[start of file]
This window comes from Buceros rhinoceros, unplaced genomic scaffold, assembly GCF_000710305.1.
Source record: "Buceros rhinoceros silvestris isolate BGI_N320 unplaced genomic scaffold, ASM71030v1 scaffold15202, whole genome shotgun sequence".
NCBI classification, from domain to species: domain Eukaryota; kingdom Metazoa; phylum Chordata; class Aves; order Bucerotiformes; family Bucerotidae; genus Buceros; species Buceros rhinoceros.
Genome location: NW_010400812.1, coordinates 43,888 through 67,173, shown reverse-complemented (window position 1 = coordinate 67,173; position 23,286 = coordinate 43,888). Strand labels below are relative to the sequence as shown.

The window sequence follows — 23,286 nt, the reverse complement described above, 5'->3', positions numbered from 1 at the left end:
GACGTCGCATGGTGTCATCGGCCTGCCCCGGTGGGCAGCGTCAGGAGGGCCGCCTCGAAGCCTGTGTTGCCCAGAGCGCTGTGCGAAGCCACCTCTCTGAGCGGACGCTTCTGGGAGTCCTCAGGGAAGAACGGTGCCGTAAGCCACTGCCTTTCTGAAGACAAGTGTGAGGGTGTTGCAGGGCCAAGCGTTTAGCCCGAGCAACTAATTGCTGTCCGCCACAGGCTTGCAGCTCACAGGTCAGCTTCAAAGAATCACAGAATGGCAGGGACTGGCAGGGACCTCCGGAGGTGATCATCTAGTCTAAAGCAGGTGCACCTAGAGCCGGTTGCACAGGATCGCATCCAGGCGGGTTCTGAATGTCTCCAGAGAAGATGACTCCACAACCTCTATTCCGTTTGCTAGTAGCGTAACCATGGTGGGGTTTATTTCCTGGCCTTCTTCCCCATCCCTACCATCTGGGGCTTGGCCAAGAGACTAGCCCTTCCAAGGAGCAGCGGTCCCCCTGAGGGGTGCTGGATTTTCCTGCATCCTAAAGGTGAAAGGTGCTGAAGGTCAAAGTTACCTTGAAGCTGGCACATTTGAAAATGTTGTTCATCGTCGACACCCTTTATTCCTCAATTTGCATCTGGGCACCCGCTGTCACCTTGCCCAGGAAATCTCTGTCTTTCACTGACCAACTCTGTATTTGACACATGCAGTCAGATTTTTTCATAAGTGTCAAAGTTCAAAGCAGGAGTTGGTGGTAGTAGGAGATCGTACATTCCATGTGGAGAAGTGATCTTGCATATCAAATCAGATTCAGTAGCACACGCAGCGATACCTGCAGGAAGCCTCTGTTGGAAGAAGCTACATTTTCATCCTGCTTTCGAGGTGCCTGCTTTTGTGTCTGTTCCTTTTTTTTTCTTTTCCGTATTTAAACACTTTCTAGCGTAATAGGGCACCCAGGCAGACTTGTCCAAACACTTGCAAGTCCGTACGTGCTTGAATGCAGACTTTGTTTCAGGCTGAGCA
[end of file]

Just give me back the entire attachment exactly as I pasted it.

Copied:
This window comes from Buceros rhinoceros, unplaced genomic scaffold, assembly GCF_000710305.1.
Source record: "Buceros rhinoceros silvestris isolate BGI_N320 unplaced genomic scaffold, ASM71030v1 scaffold15202, whole genome shotgun sequence".
NCBI classification, from domain to species: domain Eukaryota; kingdom Metazoa; phylum Chordata; class Aves; order Bucerotiformes; family Bucerotidae; genus Buceros; species Buceros rhinoceros.
Genome location: NW_010400812.1, coordinates 43,888 through 67,173, shown reverse-complemented (window position 1 = coordinate 67,173; position 23,286 = coordinate 43,888). Strand labels below are relative to the sequence as shown.

The window sequence follows — 23,286 nt, the reverse complement described above, 5'->3', positions numbered from 1 at the left end:
GACGTCGCATGGTGTCATCGGCCTGCCCCGGTGGGCAGCGTCAGGAGGGCCGCCTCGAAGCCTGTGTTGCCCAGAGCGCTGTGCGAAGCCACCTCTCTGAGCGGACGCTTCTGGGAGTCCTCAGGGAAGAACGGTGCCGTAAGCCACTGCCTTTCTGAAGACAAGTGTGAGGGTGTTGCAGGGCCAAGCGTTTAGCCCGAGCAACTAATTGCTGTCCGCCACAGGCTTGCAGCTCACAGGTCAGCTTCAAAGAATCACAGAATGGCAGGGACTGGCAGGGACCTCCGGAGGTGATCATCTAGTCTAAAGCAGGTGCACCTAGAGCCGGTTGCACAGGATCGCATCCAGGCGGGTTCTGAATGTCTCCAGAGAAGATGACTCCACAACCTCTATTCCGTTTGCTAGTAGCGTAACCATGGTGGGGTTTATTTCCTGGCCTTCTTCCCCATCCCTACCATCTGGGGCTTGGCCAAGAGACTAGCCCTTCCAAGGAGCAGCGGTCCCCCTGAGGGGTGCTGGATTTTCCTGCATCCTAAAGGTGAAAGGTGCTGAAGGTCAAAGTTACCTTGAAGCTGGCACATTTGAAAATGTTGTTCATCGTCGACACCCTTTATTCCTCAATTTGCATCTGGGCACCCGCTGTCACCTTGCCCAGGAAATCTCTGTCTTTCACTGACCAACTCTGTATTTGACACATGCAGTCAGATTTTTTCATAAGTGTCAAAGTTCAAAGCAGGAGTTGGTGGTAGTAGGAGATCGTACATTCCATGTGGAGAAGTGATCTTGCATATCAAATCAGATTCAGTAGCACACGCAGCGATACCTGCAGGAAGCCTCTGTTGGAAGAAGCTACATTTTCATCCTGCTTTCGAGGTGCCTGCTTTTGTGTCTGTTCCTTTTTTTTTCTTTTCCGTATTTAAACACTTTCTAGCGTAATAGGGCACCCAGGCAGACTTGTCCAAACACTTGCAAGTCCGTACGTGCTTGAATGCAGACTTTGTTTCAGGCTGAGCA